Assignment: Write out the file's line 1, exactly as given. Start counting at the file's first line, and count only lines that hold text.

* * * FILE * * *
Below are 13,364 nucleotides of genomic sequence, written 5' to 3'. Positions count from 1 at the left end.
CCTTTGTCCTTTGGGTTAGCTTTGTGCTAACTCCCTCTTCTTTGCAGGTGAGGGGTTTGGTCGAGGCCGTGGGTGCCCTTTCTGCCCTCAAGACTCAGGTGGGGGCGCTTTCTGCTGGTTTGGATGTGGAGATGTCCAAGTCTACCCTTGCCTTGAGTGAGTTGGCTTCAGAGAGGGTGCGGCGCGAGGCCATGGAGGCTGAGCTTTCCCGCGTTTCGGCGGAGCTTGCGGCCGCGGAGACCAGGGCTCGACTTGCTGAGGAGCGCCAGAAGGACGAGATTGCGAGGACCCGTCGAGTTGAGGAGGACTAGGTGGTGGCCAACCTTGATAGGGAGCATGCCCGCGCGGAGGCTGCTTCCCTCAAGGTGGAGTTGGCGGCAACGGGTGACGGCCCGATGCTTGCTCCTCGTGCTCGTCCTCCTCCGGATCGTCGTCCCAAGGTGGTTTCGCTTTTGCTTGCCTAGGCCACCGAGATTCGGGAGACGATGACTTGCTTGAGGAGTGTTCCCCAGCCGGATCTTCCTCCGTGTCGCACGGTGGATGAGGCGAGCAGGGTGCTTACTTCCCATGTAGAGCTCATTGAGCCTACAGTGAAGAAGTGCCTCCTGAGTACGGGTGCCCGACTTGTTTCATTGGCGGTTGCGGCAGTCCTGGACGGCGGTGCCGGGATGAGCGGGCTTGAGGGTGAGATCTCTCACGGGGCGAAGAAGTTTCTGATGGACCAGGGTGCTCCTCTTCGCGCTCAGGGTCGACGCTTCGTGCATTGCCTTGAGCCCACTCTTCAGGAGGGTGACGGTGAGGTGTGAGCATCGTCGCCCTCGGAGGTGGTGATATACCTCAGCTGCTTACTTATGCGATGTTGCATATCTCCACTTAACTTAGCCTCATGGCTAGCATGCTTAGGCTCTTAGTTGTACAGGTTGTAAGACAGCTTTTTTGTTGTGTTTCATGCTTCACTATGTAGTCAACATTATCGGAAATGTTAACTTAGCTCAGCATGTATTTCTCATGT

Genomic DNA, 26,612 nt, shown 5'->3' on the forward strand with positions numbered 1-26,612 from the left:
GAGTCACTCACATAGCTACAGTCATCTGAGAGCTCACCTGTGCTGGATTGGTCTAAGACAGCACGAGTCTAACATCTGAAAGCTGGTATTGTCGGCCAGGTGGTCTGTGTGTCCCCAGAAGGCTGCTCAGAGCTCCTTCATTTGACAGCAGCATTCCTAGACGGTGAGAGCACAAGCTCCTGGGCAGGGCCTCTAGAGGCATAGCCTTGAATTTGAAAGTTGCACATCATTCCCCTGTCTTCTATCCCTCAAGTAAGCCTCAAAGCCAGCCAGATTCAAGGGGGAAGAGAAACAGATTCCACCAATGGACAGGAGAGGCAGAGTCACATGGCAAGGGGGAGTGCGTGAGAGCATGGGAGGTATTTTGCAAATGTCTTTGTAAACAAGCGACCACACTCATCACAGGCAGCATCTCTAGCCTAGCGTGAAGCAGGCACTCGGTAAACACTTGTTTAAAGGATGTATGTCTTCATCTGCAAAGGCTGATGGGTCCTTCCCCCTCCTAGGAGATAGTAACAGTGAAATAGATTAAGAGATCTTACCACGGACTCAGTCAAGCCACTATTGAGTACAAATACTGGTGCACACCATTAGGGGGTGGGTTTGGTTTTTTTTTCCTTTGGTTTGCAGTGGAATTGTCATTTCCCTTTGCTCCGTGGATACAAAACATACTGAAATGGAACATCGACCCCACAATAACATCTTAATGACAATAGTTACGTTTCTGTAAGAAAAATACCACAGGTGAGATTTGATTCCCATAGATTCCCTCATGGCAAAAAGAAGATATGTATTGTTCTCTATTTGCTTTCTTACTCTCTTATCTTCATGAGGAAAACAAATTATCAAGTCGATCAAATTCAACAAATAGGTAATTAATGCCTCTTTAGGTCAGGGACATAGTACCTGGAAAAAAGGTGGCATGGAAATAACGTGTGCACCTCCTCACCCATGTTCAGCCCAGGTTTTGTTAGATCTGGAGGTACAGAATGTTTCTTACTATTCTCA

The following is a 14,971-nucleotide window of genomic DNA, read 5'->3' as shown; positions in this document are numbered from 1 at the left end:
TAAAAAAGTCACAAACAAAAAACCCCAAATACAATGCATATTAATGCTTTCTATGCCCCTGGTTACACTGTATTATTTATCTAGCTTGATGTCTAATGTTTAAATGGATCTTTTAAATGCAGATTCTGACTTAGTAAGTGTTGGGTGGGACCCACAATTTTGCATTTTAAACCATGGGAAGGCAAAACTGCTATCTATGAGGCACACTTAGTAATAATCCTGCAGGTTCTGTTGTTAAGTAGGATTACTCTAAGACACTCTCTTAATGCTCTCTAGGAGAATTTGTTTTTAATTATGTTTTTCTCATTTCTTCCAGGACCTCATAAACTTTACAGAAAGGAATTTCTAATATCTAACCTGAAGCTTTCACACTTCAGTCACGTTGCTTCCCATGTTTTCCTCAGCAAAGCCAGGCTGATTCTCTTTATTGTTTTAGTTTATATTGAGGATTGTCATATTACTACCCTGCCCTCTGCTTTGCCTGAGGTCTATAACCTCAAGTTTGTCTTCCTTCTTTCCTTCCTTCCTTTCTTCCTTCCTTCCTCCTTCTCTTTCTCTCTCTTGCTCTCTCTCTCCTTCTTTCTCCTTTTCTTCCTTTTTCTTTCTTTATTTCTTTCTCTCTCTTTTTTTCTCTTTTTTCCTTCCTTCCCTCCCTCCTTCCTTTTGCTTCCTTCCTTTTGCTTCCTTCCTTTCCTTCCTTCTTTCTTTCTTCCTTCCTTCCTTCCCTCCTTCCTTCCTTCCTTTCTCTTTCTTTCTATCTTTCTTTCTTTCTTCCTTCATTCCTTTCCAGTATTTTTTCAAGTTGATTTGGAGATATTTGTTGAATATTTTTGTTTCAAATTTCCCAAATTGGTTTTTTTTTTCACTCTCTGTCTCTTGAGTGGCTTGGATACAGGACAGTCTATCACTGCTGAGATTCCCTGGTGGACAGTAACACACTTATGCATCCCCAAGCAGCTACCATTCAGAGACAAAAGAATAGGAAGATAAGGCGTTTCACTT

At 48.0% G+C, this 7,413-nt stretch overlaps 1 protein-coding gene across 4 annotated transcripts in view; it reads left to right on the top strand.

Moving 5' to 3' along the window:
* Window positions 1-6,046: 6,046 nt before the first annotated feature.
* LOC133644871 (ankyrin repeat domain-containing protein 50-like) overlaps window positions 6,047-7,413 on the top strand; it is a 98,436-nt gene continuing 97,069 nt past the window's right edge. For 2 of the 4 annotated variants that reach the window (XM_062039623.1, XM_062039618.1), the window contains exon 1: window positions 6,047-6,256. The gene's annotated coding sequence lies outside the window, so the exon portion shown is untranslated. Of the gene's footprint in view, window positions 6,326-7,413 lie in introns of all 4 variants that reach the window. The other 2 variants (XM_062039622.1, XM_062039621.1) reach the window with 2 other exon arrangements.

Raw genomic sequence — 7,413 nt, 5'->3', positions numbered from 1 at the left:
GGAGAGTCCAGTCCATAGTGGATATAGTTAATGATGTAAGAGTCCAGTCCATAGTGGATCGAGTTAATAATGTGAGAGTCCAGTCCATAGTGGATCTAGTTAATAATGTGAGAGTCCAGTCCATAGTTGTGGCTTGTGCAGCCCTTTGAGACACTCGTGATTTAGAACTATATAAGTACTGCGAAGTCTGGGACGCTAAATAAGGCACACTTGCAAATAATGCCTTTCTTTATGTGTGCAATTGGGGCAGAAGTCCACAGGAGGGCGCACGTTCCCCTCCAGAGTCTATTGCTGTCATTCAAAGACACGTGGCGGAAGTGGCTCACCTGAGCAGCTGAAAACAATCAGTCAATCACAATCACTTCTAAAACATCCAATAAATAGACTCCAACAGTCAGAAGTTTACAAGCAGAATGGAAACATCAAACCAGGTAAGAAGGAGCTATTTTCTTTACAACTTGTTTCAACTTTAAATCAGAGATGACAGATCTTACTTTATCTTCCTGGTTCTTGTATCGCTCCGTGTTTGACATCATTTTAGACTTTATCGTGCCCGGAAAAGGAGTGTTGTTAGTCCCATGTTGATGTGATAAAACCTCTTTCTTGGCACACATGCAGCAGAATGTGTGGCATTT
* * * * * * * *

Below are 13,364 nucleotides of genomic sequence, written 5' to 3'. Positions count from 1 at the left end.